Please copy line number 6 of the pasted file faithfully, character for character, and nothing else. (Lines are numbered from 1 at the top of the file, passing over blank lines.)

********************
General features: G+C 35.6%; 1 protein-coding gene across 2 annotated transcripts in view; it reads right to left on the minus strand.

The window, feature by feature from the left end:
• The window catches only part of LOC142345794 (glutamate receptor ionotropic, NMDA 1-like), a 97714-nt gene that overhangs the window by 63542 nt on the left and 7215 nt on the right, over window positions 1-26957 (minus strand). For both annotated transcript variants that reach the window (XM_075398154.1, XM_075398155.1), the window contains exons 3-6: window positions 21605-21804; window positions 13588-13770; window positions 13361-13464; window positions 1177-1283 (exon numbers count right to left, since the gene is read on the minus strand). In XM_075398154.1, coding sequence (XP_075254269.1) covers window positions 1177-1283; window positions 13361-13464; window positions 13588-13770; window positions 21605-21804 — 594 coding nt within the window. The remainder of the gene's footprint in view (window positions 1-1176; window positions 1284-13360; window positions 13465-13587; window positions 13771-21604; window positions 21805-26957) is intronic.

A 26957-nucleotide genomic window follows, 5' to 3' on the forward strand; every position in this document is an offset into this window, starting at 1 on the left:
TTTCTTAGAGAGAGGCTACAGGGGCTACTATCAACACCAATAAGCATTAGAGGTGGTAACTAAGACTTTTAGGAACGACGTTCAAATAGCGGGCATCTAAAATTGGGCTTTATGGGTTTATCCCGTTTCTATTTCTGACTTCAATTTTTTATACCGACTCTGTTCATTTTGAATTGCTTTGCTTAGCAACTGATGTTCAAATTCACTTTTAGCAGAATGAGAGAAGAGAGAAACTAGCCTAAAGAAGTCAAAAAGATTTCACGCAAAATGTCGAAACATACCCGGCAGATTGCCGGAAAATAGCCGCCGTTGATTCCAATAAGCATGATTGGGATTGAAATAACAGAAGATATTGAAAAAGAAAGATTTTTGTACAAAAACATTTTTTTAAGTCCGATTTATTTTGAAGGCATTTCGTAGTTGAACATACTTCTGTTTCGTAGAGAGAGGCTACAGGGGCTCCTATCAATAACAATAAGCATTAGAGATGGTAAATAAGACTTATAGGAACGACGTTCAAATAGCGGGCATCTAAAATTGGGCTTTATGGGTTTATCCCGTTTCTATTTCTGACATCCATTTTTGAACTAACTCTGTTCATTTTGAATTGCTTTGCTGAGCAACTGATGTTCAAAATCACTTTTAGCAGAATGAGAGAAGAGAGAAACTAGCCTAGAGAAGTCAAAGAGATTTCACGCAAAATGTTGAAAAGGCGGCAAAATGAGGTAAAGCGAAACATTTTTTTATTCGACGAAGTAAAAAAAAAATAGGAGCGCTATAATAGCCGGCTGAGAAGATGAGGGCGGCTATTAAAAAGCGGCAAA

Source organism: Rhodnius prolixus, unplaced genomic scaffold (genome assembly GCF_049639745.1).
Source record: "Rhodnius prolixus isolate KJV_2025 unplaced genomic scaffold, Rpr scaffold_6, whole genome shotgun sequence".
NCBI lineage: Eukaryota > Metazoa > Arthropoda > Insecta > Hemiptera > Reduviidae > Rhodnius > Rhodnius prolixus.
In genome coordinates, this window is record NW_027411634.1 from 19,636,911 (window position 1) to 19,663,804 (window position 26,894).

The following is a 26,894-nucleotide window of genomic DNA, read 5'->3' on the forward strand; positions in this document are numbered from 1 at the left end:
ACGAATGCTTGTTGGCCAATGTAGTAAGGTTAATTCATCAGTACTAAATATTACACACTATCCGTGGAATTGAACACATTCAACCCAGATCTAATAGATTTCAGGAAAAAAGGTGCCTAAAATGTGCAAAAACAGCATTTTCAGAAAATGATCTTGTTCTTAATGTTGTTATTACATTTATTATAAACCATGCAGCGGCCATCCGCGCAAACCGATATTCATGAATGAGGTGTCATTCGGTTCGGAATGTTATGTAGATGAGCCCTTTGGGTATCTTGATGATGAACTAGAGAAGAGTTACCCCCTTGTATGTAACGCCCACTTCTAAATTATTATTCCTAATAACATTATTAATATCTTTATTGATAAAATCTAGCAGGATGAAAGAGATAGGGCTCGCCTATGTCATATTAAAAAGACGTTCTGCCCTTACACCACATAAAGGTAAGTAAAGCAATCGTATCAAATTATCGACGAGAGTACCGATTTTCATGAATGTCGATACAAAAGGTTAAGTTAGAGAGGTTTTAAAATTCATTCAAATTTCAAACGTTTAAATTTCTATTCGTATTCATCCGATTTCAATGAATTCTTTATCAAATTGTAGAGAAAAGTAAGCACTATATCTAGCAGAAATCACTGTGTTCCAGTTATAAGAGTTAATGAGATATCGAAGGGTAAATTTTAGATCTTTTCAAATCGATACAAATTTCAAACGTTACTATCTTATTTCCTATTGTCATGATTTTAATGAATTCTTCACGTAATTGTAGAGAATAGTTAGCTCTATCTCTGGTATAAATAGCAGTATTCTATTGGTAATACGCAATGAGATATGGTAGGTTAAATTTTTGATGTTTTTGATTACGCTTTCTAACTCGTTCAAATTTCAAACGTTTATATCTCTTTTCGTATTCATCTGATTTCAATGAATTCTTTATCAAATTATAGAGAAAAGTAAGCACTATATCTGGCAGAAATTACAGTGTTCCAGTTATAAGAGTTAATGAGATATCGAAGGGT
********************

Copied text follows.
Source organism: Rhodnius prolixus, unplaced genomic scaffold (genome assembly GCF_049639745.1).